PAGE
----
(NEW YORK) — For the past year, Ms. Luna’s middle school classroom lessons have taken a personal turn because for some of her students, old fears have been renewed — fears that they or their parents could be deported.
“I want to provide a safe space for my kids, and for them to know that their voices are important,” Luna said. “We tell our kids constantly, ‘If you work hard, you can get anywhere in life,’ however, with having a status as being undocumented proves to be a challenge.”
It’s a challenge Luna, who asked us to keep her name private, knows all too well. She too is undocumented.
She’s been protected for the past five years under President Barack Obama’s Deferred Action for Childhood Arrivals program (DACA), a 2012 executive order that grants young immigrants temporary permission to stay and work in the United States and it currently protects nearly 800,000 so-called “dreamers.”
But now several state attorneys general, led by Texas Attorney General Ken Paxton, are threatening to sue the Trump administration to end it, arguing that the existing policy is unlawful, and forcing President Donald Trump to make a decision before next Tuesday.
The fate of many of DACA recipients, now caught in the political crossfire.
During the 2016 presidential campaign, then-candidate Trump vowed to reverse the policy.
But since taking office, Trump has been mulling over the future of the DACA program, telling ABC News during an interview in January, “They shouldn’t be very worried if they are here illegally, they shouldn’t be very worried. We do have a big heart. We’re going to take care of everybody.”
Vice President Mike Pence told ABC News Chief White House Correspondent Jon Karl Thursday that the president still stands by that statement.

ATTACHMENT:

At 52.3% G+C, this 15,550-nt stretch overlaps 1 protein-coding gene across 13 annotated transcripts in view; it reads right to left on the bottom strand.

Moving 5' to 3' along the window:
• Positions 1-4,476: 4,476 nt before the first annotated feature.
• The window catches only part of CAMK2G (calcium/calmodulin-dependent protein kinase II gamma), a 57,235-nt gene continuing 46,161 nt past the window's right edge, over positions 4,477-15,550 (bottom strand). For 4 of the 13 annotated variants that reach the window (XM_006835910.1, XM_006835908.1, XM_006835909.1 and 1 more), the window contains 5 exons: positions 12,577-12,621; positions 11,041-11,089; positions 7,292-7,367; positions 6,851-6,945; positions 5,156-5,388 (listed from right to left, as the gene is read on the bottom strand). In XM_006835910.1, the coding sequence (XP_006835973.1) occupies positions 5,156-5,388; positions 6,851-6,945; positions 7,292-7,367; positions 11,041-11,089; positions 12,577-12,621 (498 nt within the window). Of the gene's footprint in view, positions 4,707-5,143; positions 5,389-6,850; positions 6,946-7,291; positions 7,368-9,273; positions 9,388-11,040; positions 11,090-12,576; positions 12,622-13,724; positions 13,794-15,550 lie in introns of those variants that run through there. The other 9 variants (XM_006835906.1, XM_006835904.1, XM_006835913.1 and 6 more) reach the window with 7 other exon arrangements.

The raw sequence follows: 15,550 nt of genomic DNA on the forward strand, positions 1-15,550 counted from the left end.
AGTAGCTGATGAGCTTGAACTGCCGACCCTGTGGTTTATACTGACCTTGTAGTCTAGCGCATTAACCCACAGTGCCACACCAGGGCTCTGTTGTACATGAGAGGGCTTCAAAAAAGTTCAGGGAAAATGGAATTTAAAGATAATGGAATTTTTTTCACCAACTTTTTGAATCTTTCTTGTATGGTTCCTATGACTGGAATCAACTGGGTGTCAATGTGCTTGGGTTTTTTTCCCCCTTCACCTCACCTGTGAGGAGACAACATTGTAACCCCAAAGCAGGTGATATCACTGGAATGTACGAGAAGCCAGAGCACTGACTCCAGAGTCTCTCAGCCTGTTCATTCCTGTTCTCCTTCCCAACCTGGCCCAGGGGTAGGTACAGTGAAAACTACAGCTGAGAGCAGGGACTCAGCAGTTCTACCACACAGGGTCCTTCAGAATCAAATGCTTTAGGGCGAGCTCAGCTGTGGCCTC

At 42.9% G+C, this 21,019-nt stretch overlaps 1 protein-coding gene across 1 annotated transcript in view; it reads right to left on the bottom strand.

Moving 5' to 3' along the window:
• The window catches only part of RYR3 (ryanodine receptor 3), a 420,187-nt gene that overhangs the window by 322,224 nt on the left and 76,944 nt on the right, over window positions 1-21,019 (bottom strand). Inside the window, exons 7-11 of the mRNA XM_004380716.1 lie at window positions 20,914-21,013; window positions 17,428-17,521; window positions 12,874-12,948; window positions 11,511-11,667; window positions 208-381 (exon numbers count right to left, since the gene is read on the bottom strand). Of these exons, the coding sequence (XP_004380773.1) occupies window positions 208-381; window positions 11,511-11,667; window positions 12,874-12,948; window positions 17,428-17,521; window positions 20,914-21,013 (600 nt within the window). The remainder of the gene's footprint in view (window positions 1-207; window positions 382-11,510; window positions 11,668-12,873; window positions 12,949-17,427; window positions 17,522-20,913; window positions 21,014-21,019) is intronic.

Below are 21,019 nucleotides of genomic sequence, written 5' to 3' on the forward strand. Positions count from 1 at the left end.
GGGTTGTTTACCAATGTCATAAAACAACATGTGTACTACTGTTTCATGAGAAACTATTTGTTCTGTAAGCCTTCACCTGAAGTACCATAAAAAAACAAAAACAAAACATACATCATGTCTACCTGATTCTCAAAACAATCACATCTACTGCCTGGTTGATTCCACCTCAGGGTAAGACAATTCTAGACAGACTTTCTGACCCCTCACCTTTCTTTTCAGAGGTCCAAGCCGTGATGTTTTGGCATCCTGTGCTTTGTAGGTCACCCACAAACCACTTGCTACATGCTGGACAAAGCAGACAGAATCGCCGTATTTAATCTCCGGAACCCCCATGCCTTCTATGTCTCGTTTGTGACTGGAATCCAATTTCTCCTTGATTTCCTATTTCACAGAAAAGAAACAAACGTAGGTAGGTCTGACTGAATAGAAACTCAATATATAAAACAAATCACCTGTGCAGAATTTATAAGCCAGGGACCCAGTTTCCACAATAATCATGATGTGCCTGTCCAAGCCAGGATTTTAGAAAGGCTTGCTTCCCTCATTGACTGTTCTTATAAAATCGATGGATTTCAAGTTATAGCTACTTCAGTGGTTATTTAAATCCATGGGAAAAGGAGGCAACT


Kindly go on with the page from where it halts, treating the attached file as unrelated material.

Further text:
“President Trump has said all along that he’s giving very careful consideration to that issue and that when he makes his decision, he’ll make it with, as he likes to say, ‘big heart,’” Pence said.
Yet multiple sources tell ABC News that the president is leaning toward ending the program. A decision expected any day now.
Luna said she’s afraid of what could happen.
“Even though I have DACA, I’m afraid for the community,” she said.
“People can take everything away from you, and I think — that’s the way that I thought about it when I was growing up. They can take everything away from you. They can’t take what you have in here,” she said, referring to her mind.
Luna said she was 10 years old when she first arrived in New York from Peru on a tourist visa. Afraid and ashamed, she kept her undocumented status a secret.
“You grow up hearing all these messages about what it means to be undocumented and the messages are not positive,” she said.
Luna went on to college — a goal that became a family endeavor. She studied while her parents took cleaning jobs.
“I mean my parents took on three jobs to get me through college and … we paid for college, cash,” she said. “I didn’t get help from the government.”
Then in 2012, during her junior year of college, DACA was introduced.
“That moment when I received it I was finally able to do something with my degree,” she said.
Luna’s dream of becoming a teacher came true when she joined Teach for America in 2014.